Calls for concerted action after first Women’s Parliament

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Moses Magadza

Mahe-Delegates to the first ever Women’s Parliament, which ended in Mahe in the Seychelles last week, have called for sustained engagement over issues dealt with during the parliament.

The SADC Parliamentary Forum, the Regional Women’s Parliamentary Caucus (RWPC) and other cooperation partners, notably ARASA, organised the Women’s Parliament, which sought to rally female members of parliament around Resolution 60/2 on the status of women, children and the girl child.

Resolution 60/2 seeks to end HIV infection among women and girls.
The major outcome of the Women’s Parliament was the Mahe Declaration, which summarises the deliberations that took place during the two-day Women’s Parliament. The Mahe Declaration captures resolutions on specific actions that need to be taken to address the issues discussed.

The resolutions are addressed specifically to the SADC Parliamentary Forum. They are meant also for the SADC Secretariat, SADC national parliaments and relevant ministries of member states for implementation. In that regard, the Mahe Declaration is a commitment by women members of parliament to address issues that predispose the region’s women and girls to HIV infection.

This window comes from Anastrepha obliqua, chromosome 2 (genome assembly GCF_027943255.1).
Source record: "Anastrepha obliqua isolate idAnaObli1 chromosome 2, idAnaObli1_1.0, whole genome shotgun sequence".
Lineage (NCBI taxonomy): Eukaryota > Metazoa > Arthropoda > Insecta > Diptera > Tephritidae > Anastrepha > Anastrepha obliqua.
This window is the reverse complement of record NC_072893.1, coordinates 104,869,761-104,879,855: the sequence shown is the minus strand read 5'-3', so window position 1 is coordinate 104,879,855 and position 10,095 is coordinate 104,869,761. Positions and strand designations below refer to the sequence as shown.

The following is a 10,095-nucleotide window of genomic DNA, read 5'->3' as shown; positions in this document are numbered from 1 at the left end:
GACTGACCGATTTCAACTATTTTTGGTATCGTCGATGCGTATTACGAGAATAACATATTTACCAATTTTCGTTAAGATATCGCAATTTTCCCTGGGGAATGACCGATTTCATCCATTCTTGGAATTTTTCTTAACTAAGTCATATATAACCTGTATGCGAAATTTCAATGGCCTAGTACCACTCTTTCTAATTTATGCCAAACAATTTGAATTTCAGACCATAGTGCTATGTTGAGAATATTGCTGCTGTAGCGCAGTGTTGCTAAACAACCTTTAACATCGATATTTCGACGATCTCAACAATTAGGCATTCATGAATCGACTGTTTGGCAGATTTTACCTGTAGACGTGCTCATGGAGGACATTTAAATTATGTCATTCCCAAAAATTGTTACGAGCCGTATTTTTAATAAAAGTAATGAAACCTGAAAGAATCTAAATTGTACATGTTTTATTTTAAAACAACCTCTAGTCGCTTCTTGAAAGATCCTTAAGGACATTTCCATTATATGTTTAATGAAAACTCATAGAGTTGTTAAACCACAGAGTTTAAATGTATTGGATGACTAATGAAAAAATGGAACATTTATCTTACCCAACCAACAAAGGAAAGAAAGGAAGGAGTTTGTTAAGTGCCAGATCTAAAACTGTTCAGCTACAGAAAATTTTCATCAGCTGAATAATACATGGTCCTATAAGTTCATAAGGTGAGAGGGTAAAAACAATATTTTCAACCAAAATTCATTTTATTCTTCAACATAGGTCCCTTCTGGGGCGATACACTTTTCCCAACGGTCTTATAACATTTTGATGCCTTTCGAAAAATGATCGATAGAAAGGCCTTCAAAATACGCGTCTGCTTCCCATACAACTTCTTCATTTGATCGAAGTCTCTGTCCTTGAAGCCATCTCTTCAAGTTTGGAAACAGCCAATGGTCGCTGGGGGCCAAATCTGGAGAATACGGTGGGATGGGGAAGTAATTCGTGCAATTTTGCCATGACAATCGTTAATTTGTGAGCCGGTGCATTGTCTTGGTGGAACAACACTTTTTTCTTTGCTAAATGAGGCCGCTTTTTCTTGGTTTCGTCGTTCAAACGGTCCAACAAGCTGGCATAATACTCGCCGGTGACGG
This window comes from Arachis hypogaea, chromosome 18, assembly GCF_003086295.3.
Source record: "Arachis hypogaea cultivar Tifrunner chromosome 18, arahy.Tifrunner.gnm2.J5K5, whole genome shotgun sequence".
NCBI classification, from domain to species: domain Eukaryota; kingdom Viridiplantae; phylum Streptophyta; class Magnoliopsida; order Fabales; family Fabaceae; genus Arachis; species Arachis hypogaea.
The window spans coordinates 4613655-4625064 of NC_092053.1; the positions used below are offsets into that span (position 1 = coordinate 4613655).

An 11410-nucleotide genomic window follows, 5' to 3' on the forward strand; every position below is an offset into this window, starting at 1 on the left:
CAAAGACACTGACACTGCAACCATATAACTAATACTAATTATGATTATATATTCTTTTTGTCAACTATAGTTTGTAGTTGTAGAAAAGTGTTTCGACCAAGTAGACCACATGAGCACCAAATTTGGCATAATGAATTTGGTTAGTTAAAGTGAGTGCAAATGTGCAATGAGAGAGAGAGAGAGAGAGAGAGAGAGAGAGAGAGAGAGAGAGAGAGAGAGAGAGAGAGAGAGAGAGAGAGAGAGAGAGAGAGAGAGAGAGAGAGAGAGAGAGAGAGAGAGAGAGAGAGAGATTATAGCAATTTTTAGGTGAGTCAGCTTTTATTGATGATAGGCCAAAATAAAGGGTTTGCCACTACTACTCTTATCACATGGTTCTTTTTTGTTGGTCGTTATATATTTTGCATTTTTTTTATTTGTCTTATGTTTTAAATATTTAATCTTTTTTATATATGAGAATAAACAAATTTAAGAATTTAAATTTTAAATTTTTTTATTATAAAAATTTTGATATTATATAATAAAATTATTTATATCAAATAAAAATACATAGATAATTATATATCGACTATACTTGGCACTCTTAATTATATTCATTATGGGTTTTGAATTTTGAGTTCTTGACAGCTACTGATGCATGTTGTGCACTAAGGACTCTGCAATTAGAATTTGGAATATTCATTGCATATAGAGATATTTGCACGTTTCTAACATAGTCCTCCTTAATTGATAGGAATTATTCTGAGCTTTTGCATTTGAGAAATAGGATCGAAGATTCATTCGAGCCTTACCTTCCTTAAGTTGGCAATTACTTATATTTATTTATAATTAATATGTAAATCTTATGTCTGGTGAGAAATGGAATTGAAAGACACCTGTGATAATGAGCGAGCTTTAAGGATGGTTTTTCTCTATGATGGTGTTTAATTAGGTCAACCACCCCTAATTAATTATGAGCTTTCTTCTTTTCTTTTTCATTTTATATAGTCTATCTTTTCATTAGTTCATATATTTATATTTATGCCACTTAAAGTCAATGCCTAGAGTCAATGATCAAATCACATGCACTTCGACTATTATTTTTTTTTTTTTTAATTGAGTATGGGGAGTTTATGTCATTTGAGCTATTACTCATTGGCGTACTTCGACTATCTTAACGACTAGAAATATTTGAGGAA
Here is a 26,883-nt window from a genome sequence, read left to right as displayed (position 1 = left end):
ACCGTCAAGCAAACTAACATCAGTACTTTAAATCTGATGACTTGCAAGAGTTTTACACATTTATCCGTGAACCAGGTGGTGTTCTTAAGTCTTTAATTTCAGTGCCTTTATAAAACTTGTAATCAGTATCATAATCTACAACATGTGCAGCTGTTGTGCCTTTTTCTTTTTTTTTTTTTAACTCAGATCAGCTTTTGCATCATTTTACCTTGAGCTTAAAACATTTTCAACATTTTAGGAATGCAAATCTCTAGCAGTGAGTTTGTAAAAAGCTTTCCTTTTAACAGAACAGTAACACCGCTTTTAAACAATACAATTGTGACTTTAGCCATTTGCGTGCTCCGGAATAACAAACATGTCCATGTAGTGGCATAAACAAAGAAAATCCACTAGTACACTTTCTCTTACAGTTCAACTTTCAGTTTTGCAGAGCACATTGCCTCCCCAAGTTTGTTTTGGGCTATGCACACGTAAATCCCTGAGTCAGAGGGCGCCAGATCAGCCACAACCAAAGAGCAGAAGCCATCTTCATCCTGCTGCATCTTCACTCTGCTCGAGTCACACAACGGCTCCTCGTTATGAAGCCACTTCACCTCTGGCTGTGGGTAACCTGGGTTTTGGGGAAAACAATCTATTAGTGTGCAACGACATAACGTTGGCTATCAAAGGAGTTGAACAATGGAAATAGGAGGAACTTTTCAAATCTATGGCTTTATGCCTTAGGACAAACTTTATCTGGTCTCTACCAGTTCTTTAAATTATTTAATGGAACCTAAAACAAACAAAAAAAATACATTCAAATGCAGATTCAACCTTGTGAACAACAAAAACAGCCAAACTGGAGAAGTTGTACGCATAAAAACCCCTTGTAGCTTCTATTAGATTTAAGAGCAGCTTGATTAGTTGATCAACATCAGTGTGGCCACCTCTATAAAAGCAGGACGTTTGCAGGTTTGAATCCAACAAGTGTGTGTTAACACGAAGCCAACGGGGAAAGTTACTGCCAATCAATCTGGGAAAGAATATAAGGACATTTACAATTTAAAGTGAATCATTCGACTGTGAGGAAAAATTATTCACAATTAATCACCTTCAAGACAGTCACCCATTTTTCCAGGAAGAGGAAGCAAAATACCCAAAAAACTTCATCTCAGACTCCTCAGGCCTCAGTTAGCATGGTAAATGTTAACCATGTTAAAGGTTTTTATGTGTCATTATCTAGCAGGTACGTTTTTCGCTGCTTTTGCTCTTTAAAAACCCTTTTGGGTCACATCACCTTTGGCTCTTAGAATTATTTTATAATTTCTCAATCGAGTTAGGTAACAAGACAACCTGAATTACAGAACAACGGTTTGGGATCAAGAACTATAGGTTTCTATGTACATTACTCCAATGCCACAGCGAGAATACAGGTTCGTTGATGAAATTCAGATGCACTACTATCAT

In separate interviews, various MPs hailed the Women’s Parliament and the Mahe Declaration as giant steps forward in addressing HIV infection among women and girls, but warned against complacency.

Zambian lawmaker Prof Nkandu Luo, who is also Zambia’s Minister or Higher Education, said the Women’s Parliament was a brilliant initiative but urged the organisers to allocate more time for discussion should the Women’s Parliament be held again.

“When you are discussing such serious issues as we are discussing, it is important to allocate sufficient time so that people exhaust issues. It is better to reduce the number of panelists during panel discussions and increase their time,” Luo said.

Time constraints notwithstanding, the veteran politician said the Women’s Parliament had been an important attempt at further interrogating the HIV epidemic and its effect on young people.

“Some of us knew as far back as 1989 that HIV was not only a serious problem, but that it (disproportionately) affected women. Disaggregated data shows that HIV affects young people the worst,” he noted.

Further boting that in some instances people had for long been paying lip service to combating HIV, Luo hoped that she would begin to see less “talk and more action”. Her view was also that because of limited time allocated to tis deliberations, the Women’s Parliament had “merely scratched” the surfaces of pertinent issues.

“We did not adequately discuss why HIV affects young girls and young women. We need to move away from symptoms to social determinants. What is it that is so peculiar to our society in the SADC region that is promoting such high infections?”